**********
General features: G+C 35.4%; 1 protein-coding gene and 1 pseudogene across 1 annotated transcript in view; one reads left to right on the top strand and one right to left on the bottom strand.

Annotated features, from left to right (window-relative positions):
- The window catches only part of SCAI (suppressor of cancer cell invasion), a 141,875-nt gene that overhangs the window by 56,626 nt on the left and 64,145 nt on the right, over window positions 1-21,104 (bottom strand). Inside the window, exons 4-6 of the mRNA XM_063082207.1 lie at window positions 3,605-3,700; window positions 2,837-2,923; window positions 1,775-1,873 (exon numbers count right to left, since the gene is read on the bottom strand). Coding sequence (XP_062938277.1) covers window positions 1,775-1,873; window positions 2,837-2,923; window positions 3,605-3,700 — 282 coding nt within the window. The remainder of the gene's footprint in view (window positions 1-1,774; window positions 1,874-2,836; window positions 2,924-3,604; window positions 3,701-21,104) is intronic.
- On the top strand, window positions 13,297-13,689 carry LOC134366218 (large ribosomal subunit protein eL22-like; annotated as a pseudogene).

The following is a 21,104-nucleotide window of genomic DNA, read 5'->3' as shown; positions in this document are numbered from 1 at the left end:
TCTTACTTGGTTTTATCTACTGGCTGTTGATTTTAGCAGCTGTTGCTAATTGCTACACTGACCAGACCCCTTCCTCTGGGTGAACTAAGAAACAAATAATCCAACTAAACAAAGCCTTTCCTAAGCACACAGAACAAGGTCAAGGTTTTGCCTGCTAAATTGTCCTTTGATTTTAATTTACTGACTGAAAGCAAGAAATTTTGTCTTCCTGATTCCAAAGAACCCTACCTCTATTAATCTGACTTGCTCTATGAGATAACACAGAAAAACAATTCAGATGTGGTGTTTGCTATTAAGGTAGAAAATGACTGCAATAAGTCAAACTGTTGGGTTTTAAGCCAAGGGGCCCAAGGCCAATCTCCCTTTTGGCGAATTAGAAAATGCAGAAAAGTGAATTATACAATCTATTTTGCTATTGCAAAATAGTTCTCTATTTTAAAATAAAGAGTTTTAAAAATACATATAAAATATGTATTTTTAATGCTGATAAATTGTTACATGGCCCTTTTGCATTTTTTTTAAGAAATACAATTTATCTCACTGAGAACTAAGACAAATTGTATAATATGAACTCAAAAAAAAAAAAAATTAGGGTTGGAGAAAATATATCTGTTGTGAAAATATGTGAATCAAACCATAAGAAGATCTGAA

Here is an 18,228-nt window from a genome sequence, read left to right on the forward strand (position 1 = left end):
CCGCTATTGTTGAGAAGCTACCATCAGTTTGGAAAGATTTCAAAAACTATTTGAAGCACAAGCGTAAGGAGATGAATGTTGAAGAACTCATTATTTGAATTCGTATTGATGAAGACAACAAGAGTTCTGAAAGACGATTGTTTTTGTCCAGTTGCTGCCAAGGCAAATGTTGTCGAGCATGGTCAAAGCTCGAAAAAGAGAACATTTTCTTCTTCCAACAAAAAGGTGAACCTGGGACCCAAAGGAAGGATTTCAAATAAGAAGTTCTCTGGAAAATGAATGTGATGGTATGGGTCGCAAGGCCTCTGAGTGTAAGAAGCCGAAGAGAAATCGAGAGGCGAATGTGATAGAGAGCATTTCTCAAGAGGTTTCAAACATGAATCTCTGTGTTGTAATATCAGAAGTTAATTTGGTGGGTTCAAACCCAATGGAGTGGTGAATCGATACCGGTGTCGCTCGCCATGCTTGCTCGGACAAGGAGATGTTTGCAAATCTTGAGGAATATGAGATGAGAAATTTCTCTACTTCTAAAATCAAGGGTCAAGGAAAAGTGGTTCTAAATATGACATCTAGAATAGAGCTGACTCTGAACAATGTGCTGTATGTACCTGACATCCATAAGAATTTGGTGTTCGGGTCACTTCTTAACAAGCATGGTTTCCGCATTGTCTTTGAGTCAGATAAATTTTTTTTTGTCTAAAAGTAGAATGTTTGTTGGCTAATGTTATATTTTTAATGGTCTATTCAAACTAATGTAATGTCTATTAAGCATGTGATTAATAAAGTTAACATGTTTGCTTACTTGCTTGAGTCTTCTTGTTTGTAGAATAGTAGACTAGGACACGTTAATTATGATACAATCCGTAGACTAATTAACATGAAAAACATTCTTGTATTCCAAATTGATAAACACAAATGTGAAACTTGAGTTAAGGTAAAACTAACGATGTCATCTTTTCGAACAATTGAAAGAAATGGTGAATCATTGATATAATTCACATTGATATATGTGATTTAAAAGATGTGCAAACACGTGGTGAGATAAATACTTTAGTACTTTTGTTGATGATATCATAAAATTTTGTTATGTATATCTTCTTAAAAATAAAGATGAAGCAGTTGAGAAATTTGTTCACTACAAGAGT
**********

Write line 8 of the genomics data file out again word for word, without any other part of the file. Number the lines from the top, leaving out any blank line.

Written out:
CCGCTATTGTTGAGAAGCTACCATCAGTTTGGAAAGATTTCAAAAACTATTTGAAGCACAAGCGTAAGGAGATGAATGTTGAAGAACTCATTATTTGAATTCGTATTGATGAAGACAACAAGAGTTCTGAAAGACGATTGTTTTTGTCCAGTTGCTGCCAAGGCAAATGTTGTCGAGCATGGTCAAAGCTCGAAAAAGAGAACATTTTCTTCTTCCAACAAAAAGGTGAACCTGGGACCCAAAGGAAGGATTTCAAATAAGAAGTTCTCTGGAAAATGAATGTGATGGTATGGGTCGCAAGGCCTCTGAGTGTAAGAAGCCGAAGAGAAATCGAGAGGCGAATGTGATAGAGAGCATTTCTCAAGAGGTTTCAAACATGAATCTCTGTGTTGTAATATCAGAAGTTAATTTGGTGGGTTCAAACCCAATGGAGTGGTGAATCGATACCGGTGTCGCTCGCCATGCTTGCTCGGACAAGGAGATGTTTGCAAATCTTGAGGAATATGAGATGAGAAATTTCTCTACTTCTAAAATCAAGGGTCAAGGAAAAGTGGTTCTAAATATGACATCTAGAATAGAGCTGACTCTGAACAATGTGCTGTATGTACCTGACATCCATAAGAATTTGGTGTTCGGGTCACTTCTTAACAAGCATGGTTTCCGCATTGTCTTTGAGTCAGATAAATTTTTTTTTGTCTAAAAGTAGAATGTTTGTTGGCTAATGTTATATTTTTAATGGTCTATTCAAACTAATGTAATGTCTATTAAGCATGTGATTAATAAAGTTAACATGTTTGCTTACTTGCTTGAGTCTTCTTGTTTGTAGAATAGTAGACTAGGACACGTTAATTATGATACAATCCGTAGACTAATTAACATGAAAAACATTCTTGTATTCCAAATTGATAAACACAAATGTGAAACTTGAGTTAAGGTAAAACTAACGATGTCATCTTTTCGAACAATTGAAAGAAATGGTGAATCATTGATATAATTCACATTGATATATGTGATTTAAAAGATGTGCAAACACGTGGTGAGATAAATACTTTAGTACTTTTGTTGATGATATCATAAAATTTTGTTATGTATATCTTCTTAAAAATAAAGATGAAGCAGTTGAGAAATTTGTTCACTACAAGAGT